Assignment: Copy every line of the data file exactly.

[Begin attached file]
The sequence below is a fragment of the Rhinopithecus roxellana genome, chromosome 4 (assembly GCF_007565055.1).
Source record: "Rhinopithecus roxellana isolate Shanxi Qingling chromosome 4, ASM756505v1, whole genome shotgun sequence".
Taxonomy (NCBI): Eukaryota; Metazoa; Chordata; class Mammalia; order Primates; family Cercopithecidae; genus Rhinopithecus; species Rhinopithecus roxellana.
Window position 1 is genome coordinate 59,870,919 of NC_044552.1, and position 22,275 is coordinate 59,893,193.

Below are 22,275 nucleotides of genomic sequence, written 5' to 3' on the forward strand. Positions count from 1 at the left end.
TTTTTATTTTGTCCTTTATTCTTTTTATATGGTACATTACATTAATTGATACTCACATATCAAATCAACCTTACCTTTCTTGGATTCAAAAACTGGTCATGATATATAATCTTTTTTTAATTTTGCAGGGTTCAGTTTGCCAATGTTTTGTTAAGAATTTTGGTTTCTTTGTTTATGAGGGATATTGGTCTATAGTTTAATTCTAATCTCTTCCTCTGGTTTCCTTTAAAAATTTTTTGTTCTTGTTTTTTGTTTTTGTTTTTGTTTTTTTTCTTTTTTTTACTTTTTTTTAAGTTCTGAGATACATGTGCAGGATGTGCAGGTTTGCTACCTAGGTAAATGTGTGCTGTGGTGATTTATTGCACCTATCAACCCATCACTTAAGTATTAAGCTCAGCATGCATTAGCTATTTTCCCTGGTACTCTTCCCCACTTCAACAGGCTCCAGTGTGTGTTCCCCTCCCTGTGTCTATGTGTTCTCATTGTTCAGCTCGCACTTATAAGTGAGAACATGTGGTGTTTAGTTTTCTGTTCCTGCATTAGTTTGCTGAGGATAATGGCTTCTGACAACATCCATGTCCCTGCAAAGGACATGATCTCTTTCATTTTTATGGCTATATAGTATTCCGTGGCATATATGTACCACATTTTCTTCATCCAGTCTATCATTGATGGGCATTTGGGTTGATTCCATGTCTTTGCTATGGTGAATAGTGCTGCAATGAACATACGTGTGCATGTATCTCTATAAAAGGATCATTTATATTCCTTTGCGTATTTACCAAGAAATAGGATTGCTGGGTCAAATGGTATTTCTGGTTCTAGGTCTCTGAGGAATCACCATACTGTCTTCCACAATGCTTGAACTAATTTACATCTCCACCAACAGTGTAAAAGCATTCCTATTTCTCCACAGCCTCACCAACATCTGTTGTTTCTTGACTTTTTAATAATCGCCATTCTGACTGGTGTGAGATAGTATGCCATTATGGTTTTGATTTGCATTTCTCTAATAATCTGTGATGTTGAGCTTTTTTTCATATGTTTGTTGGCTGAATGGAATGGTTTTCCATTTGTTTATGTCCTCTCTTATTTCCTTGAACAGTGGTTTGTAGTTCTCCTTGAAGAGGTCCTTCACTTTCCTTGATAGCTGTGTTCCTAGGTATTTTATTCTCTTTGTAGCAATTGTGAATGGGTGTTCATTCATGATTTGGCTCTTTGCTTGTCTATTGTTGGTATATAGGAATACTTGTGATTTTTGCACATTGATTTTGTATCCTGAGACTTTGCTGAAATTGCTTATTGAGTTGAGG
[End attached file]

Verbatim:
The sequence below is a fragment of the Rhinopithecus roxellana genome, chromosome 4 (assembly GCF_007565055.1).
Source record: "Rhinopithecus roxellana isolate Shanxi Qingling chromosome 4, ASM756505v1, whole genome shotgun sequence".
Taxonomy (NCBI): Eukaryota; Metazoa; Chordata; class Mammalia; order Primates; family Cercopithecidae; genus Rhinopithecus; species Rhinopithecus roxellana.
Window position 1 is genome coordinate 59,870,919 of NC_044552.1, and position 22,275 is coordinate 59,893,193.

Below are 22,275 nucleotides of genomic sequence, written 5' to 3' on the forward strand. Positions count from 1 at the left end.
TTTTTATTTTGTCCTTTATTCTTTTTATATGGTACATTACATTAATTGATACTCACATATCAAATCAACCTTACCTTTCTTGGATTCAAAAACTGGTCATGATATATAATCTTTTTTTAATTTTGCAGGGTTCAGTTTGCCAATGTTTTGTTAAGAATTTTGGTTTCTTTGTTTATGAGGGATATTGGTCTATAGTTTAATTCTAATCTCTTCCTCTGGTTTCCTTTAAAAATTTTTTGTTCTTGTTTTTTGTTTTTGTTTTTGTTTTTTTTCTTTTTTTTACTTTTTTTTAAGTTCTGAGATACATGTGCAGGATGTGCAGGTTTGCTACCTAGGTAAATGTGTGCTGTGGTGATTTATTGCACCTATCAACCCATCACTTAAGTATTAAGCTCAGCATGCATTAGCTATTTTCCCTGGTACTCTTCCCCACTTCAACAGGCTCCAGTGTGTGTTCCCCTCCCTGTGTCTATGTGTTCTCATTGTTCAGCTCGCACTTATAAGTGAGAACATGTGGTGTTTAGTTTTCTGTTCCTGCATTAGTTTGCTGAGGATAATGGCTTCTGACAACATCCATGTCCCTGCAAAGGACATGATCTCTTTCATTTTTATGGCTATATAGTATTCCGTGGCATATATGTACCACATTTTCTTCATCCAGTCTATCATTGATGGGCATTTGGGTTGATTCCATGTCTTTGCTATGGTGAATAGTGCTGCAATGAACATACGTGTGCATGTATCTCTATAAAAGGATCATTTATATTCCTTTGCGTATTTACCAAGAAATAGGATTGCTGGGTCAAATGGTATTTCTGGTTCTAGGTCTCTGAGGAATCACCATACTGTCTTCCACAATGCTTGAACTAATTTACATCTCCACCAACAGTGTAAAAGCATTCCTATTTCTCCACAGCCTCACCAACATCTGTTGTTTCTTGACTTTTTAATAATCGCCATTCTGACTGGTGTGAGATAGTATGCCATTATGGTTTTGATTTGCATTTCTCTAATAATCTGTGATGTTGAGCTTTTTTTCATATGTTTGTTGGCTGAATGGAATGGTTTTCCATTTGTTTATGTCCTCTCTTATTTCCTTGAACAGTGGTTTGTAGTTCTCCTTGAAGAGGTCCTTCACTTTCCTTGATAGCTGTGTTCCTAGGTATTTTATTCTCTTTGTAGCAATTGTGAATGGGTGTTCATTCATGATTTGGCTCTTTGCTTGTCTATTGTTGGTATATAGGAATACTTGTGATTTTTGCACATTGATTTTGTATCCTGAGACTTTGCTGAAATTGCTTATTGAGTTGAGG